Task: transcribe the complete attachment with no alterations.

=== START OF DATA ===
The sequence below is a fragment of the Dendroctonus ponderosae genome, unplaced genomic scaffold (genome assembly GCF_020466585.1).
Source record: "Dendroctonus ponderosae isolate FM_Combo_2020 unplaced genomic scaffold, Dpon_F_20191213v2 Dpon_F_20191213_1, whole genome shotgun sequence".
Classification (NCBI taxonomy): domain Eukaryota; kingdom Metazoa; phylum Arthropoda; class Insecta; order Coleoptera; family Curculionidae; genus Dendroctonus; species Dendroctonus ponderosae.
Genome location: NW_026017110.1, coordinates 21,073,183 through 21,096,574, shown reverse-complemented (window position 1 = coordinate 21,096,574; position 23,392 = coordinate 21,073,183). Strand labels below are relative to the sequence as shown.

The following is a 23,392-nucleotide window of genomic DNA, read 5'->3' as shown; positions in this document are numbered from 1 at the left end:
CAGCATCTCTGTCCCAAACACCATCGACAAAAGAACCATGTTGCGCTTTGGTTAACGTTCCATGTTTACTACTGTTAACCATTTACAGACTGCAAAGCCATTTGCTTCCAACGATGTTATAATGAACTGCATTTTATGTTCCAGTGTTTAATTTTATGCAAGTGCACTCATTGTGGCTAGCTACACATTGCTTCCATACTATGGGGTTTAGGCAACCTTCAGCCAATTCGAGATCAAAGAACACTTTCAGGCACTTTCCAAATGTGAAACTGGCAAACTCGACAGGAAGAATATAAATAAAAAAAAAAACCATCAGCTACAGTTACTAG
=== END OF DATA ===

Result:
The sequence below is a fragment of the Dendroctonus ponderosae genome, unplaced genomic scaffold (genome assembly GCF_020466585.1).
Source record: "Dendroctonus ponderosae isolate FM_Combo_2020 unplaced genomic scaffold, Dpon_F_20191213v2 Dpon_F_20191213_1, whole genome shotgun sequence".
Classification (NCBI taxonomy): domain Eukaryota; kingdom Metazoa; phylum Arthropoda; class Insecta; order Coleoptera; family Curculionidae; genus Dendroctonus; species Dendroctonus ponderosae.
Genome location: NW_026017110.1, coordinates 21,073,183 through 21,096,574, shown reverse-complemented (window position 1 = coordinate 21,096,574; position 23,392 = coordinate 21,073,183). Strand labels below are relative to the sequence as shown.

The following is a 23,392-nucleotide window of genomic DNA, read 5'->3' as shown; positions in this document are numbered from 1 at the left end:
CAGCATCTCTGTCCCAAACACCATCGACAAAAGAACCATGTTGCGCTTTGGTTAACGTTCCATGTTTACTACTGTTAACCATTTACAGACTGCAAAGCCATTTGCTTCCAACGATGTTATAATGAACTGCATTTTATGTTCCAGTGTTTAATTTTATGCAAGTGCACTCATTGTGGCTAGCTACACATTGCTTCCATACTATGGGGTTTAGGCAACCTTCAGCCAATTCGAGATCAAAGAACACTTTCAGGCACTTTCCAAATGTGAAACTGGCAAACTCGACAGGAAGAATATAAATAAAAAAAAAAACCATCAGCTACAGTTACTAG